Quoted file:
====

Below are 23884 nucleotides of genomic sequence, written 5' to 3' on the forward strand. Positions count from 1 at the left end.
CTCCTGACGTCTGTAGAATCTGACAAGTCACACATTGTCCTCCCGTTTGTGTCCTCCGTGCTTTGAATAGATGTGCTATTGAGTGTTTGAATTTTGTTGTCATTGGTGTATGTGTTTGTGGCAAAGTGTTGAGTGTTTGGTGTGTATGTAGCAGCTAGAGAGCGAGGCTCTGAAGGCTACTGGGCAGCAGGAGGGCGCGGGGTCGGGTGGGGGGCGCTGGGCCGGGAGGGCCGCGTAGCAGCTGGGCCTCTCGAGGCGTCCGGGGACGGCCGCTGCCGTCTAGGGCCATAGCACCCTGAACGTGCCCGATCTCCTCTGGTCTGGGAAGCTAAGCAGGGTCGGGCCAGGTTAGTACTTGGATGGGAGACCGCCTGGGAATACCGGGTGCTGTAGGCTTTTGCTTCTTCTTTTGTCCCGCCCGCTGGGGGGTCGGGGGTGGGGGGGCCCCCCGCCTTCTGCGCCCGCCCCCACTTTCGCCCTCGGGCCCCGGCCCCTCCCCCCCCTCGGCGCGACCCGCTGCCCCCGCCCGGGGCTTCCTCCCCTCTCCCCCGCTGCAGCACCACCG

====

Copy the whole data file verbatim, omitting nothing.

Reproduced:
Below are 23884 nucleotides of genomic sequence, written 5' to 3' on the forward strand. Positions count from 1 at the left end.
CTCCTGACGTCTGTAGAATCTGACAAGTCACACATTGTCCTCCCGTTTGTGTCCTCCGTGCTTTGAATAGATGTGCTATTGAGTGTTTGAATTTTGTTGTCATTGGTGTATGTGTTTGTGGCAAAGTGTTGAGTGTTTGGTGTGTATGTAGCAGCTAGAGAGCGAGGCTCTGAAGGCTACTGGGCAGCAGGAGGGCGCGGGGTCGGGTGGGGGGCGCTGGGCCGGGAGGGCCGCGTAGCAGCTGGGCCTCTCGAGGCGTCCGGGGACGGCCGCTGCCGTCTAGGGCCATAGCACCCTGAACGTGCCCGATCTCCTCTGGTCTGGGAAGCTAAGCAGGGTCGGGCCAGGTTAGTACTTGGATGGGAGACCGCCTGGGAATACCGGGTGCTGTAGGCTTTTGCTTCTTCTTTTGTCCCGCCCGCTGGGGGGTCGGGGGTGGGGGGGCCCCCCGCCTTCTGCGCCCGCCCCCACTTTCGCCCTCGGGCCCCGGCCCCTCCCCCCCCTCGGCGCGACCCGCTGCCCCCGCCCGGGGCTTCCTCCCCTCTCCCCCGCTGCAGCACCACCG